This Is a Bully’s Language
I’m 24, and I’m lucky because none of my friends have died. This should not be something anyone has to say, but here we are. Not everyone I know is as fortunate as I am. It’s not every couple months, but a few times friends here in NYC have had a call from back home, saying that someone from the neighborhood or from high school passed away. People get in car wrecks, people OD, and people die from treatable illnesses because they didn’t have healthcare. Or sometimes they even have coverage, but the insurance is so shitty, it doesn’t matter. Sometimes they get sicker and die hoping the problem will clear up on its own because they’re trying to save money. Every story is different, but in another way they’re all the same.
I never know what to do in those moments or how to comfort people who are grieving. The best I can do is try to act like how I’d want other people to respond the day it finally happens to me.
There wasn’t a moment when I started ‘being political,’ whatever that means, but there was a moment when I started calling myself a socialist. In 2016, as I watched Bernie get crushed, I started to realize just how broken our democracy is. But at the same time, I saw just how close we came to actually making some serious change. It was around that time that I got into Chapo and began spending waaay too much time online (I can admit it). I started exploring ideas that were a lot more radical than anything I’d ever been exposed to before, but which also made a lot more sense. Online communities were a kind of antidote to all that hopelessness that came after Bernie lost and Trump won, and the same crushing hopelessness I felt whenever I heard about someone else dying because they didn’t have enough money to buy their own life. But as much fun as it was making new comrades and dunking on chuds I could see how toxic online could be. I could see new patterns of viciousness emerging (or maybe they’d always been there), and I always knew that I was in a way a part of it all too.
I’ve never been an ‘organizer,’ but I don’t think the left can work if everyone in it is only an organizer. I didn’t try to unionize my workplace because my boss is an app and my workplace is the road between pizza joints and people’s front doors. I didn’t join the DSA, because I guess I’m busy enough just making ends meet, and I don’t know what I could really bring to the table. But I did sign up for a Medicare for All canvassing day this month, which I saw on the Chapo Twitter feed, because what I do have is a lot of experience knocking on strangers’ doors, and I’d like to bring something even more important than a pizza.
So today I was disappointed, but not surprised, to get an email from the organizers saying that the event had been cancelled. Disappointed because this is a campaign that means a lot to me. It could save the lives of people who might otherwise die, myself included. I don’t know what I’ll do if I lose my Medicaid, which is starting to look pretty likely, and I fall from my bike or get hit by a car, or if I just get sick. Maybe I’m selfish, but I’m pretty invested in the things that could literally save my life and the lives of the people I love.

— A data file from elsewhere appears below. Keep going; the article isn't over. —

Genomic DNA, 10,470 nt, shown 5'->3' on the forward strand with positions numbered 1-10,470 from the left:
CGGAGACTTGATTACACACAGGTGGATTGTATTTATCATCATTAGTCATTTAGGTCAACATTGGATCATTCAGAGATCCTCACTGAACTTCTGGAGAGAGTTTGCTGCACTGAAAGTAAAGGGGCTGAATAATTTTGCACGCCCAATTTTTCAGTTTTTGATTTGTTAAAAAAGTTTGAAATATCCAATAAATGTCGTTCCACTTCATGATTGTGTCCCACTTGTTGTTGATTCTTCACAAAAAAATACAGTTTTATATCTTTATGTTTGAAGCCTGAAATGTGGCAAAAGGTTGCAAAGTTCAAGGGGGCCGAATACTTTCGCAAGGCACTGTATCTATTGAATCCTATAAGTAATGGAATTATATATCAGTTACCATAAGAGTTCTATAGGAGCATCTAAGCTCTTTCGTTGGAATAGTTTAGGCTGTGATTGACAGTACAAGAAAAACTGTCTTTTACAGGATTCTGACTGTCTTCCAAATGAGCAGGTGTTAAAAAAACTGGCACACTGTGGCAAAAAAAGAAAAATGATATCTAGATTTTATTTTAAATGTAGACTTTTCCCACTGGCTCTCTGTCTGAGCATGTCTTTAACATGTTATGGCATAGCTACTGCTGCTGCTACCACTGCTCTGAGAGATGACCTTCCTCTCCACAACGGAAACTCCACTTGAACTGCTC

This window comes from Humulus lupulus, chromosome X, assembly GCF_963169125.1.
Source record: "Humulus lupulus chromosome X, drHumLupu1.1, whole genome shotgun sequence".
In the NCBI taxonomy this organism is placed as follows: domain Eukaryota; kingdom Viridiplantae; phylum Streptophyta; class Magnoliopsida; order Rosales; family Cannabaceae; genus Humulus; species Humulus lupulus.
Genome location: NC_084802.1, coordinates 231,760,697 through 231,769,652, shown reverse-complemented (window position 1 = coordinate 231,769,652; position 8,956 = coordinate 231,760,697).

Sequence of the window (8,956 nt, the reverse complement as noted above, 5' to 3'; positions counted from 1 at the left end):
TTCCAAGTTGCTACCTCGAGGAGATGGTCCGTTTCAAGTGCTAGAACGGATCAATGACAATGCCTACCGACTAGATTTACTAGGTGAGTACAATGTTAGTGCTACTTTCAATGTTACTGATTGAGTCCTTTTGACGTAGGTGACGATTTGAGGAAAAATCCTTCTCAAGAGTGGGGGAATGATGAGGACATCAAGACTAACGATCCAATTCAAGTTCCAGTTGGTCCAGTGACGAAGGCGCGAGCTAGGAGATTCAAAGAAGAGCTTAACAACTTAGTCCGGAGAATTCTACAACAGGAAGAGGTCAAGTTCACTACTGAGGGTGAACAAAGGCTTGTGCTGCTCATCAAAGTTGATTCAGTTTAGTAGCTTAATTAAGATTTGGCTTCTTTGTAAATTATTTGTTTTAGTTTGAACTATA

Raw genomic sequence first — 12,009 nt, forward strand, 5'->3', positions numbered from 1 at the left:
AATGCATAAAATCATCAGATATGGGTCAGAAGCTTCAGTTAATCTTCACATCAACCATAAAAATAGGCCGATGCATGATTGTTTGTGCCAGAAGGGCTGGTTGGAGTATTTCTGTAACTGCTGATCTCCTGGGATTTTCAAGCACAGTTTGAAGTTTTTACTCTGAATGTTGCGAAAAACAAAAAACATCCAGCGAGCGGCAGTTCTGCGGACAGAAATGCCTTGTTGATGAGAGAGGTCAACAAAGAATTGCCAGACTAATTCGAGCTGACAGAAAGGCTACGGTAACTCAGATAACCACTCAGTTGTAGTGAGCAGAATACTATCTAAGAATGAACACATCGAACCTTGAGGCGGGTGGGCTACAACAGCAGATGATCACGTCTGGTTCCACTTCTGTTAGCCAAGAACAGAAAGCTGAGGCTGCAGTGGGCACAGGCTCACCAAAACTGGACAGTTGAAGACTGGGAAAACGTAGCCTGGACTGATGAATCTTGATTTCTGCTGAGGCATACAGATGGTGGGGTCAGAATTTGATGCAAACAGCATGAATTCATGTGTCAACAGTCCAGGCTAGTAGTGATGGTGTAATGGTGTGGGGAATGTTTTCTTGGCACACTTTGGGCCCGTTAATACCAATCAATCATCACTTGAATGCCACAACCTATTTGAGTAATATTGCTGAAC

But I wasn’t surprised, because I saw the whole damn thing go down online.
If anyone ends up reading this and you haven’t already heard this story then I should apologize, because this is all awful petty bullshit and there’s absolutely no way it won’t leave you dumber and sadder than you were before. But someone’s got to tell it, and someone needs to show exactly how destructive some of the politics I’ve seen in the last couple days can be, and what their affect is on people who are trying to get engaged. Because this is bullshit.
The event was to be held at Mayday Space in Brooklyn, which is (according to a later statement) a ‘ a people of color led collective with deep community roots and radical praxis.’ It’s also where NYC DSA hold regular meetings, along with other groups like the Socialist Feminist Working Group. I don’t know the place and I’ve never been, so it’s possible that it might be a disability deathtrap, but I doubt it. On the Facebook page for the event, someone asked (quite reasonably) how it might accommodate people with disabilities, and got a quite reasonable and thorough response from one of the organizers (I couldn’t find a full screenshot online, but it went on for a lot longer than what’s shown). And then it got weird.
I challenge anyone to look at this exchange and tell me that this is an open and honest attempt to make sure that an event is accessible to everyone. These are malicious and leading questions (‘What will you do if a Deaf person shows up?’ Oh, shoot them on sight, of course!), and if you think their purpose is anything other than disruptive, I’ve got a bridge for sale. This is an attempted interrogation, under the veneer of ‘it’ll make your job a lot smoother if…’ It’s mendacious and manipulative and it should not be acceptable. Let’s recapitulate:
- The event is being held in a space the DSA and associated groups have been using for years without any complaint
- The organizers have booked the first floor to make sure it’s accessible to all